Histadrut threatens strike over long-term care

Histadrut chairman Avi Nissenkorn: The Finance Ministry proposed that over sixties pay NIS 40,000 for coverage.

November 15, 2016 17:15
1 minute read.

Histadrut protest [File]. (photo credit: Courtesy)

The Histadrut House of Representatives, the Histadrut's (General Federation of Labor in Israel) supreme institution, today approved a general labor dispute following a deadlock in negotiations with the Ministry of Finance on collective long-term care insurance.

Declaring a labor dispute enables the Histadrut to begin a general strike in a number of entities, almost all of them public agencies, following a 14-day cooling off period. Just before the strike date, if one is declared, the coordination and operations committee of the Histadrut's union section will convene and publish a list of the agencies to which the strike will apply. The list is expected to include Ben-Gurion Airport, Israel Railways, the ports, government ministries, etc.

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While the Histadrut House of Representatives was meeting, Histadrut chairman Avi Nissenkorn stunned his listeners by asserting that one of the Ministry of Finance negotiators had proposed that people aged 60-65 who lacked insurance coverage for long-term care could purchase policies for a one-time NIS 40,000 payment. "The Ministry of Finance's attitude is that private citizens bear sole responsibility for their long-term care," he said.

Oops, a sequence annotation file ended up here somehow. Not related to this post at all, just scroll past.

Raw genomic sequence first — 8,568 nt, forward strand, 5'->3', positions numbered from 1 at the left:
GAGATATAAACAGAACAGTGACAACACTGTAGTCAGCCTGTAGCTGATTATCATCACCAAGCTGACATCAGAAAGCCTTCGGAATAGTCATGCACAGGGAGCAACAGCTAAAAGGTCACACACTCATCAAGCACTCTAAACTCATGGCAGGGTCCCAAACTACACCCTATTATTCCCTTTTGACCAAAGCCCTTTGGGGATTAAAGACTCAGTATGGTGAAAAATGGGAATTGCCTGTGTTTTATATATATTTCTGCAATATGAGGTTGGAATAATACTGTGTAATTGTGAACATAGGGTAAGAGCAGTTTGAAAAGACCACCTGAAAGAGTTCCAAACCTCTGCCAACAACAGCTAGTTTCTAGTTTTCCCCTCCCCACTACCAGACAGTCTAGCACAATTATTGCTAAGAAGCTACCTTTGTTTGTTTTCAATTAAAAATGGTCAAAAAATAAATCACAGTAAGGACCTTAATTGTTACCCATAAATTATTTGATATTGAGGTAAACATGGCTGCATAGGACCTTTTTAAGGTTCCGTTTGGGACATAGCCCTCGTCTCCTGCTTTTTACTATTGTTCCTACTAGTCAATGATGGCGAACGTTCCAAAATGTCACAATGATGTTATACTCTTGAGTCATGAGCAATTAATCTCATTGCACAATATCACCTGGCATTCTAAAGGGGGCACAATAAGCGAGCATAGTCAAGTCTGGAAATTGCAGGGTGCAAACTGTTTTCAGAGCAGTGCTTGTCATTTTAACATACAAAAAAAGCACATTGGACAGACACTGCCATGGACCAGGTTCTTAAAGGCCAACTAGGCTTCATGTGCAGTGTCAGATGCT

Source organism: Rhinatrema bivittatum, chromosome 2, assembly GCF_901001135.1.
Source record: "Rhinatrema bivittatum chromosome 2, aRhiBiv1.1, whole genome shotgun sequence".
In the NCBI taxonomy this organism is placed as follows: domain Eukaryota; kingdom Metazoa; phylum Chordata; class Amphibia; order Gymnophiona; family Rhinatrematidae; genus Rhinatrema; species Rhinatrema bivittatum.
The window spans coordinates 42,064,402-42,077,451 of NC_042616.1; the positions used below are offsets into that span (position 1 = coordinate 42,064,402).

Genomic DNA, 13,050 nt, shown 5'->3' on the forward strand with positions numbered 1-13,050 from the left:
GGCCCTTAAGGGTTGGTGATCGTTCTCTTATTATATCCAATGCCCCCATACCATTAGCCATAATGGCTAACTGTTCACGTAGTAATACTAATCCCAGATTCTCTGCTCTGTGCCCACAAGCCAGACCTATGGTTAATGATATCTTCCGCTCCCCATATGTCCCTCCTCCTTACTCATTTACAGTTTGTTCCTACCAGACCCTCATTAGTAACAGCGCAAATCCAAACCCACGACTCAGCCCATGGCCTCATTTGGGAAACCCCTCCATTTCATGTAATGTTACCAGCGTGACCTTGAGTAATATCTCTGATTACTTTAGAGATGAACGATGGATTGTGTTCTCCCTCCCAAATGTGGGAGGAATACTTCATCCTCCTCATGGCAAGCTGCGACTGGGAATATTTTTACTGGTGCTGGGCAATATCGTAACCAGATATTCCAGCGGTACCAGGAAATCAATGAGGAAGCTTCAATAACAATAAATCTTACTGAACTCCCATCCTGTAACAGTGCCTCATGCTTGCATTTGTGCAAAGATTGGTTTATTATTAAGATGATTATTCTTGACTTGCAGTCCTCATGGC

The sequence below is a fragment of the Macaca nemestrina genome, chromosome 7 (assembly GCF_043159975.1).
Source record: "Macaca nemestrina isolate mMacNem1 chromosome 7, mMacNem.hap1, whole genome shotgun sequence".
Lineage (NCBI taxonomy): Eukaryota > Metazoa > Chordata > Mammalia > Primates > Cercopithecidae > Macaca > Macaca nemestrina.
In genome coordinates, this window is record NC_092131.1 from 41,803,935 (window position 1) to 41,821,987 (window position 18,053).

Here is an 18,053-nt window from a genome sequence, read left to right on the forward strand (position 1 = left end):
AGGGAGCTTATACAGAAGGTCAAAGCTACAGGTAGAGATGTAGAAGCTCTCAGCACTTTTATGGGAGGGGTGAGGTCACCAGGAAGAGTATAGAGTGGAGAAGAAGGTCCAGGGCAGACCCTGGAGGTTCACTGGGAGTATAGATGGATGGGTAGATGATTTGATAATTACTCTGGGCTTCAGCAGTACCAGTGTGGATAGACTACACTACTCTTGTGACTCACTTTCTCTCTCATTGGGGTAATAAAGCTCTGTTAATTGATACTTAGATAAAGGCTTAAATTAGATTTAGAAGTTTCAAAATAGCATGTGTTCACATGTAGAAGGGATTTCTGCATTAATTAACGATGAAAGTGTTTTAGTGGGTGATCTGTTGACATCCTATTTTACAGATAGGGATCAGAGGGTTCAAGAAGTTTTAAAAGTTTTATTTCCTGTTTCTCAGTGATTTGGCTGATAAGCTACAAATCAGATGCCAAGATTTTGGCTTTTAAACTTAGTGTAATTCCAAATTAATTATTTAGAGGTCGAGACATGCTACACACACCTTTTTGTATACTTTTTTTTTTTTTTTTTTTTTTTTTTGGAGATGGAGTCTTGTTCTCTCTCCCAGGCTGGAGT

Ministry of Finance sources did not deny to "Globes" that such an option had been raised, but they said it was a slightly distorted interpretation of one element in a broader plan proposed by a team headed by Deputy Minister of Finance Yitzhak Cohen.

The Histadrut is taking this measure in response to the determination of the Ministry of Finance professional echelon, particularly Supervisor of Capital Markets, Insurance, and Savings Dorit Salinger, to implement reform, which the Histadrut has been delaying for an entire year. Under this reform, only private collective long-term care insurance policies will be marketed, not collective policies, which offer cheaper terms.

Nissenkorn has been aiming high in recent days. He made it clear that the Histadrut was demanding not only a solution for holders of collective long-term care insurance policies, but the formulation of a solution involving state long-term care insurance.

Nissenkorn has already discussed the matter with Minister of Health Yaakov Litzman, who has consistently supported this measure. Health system and political sources believe, however, that Nissenkorn's plan is primarily a tactical position designed to achieve a better position ahead of a solution for the issue of collective insurance.

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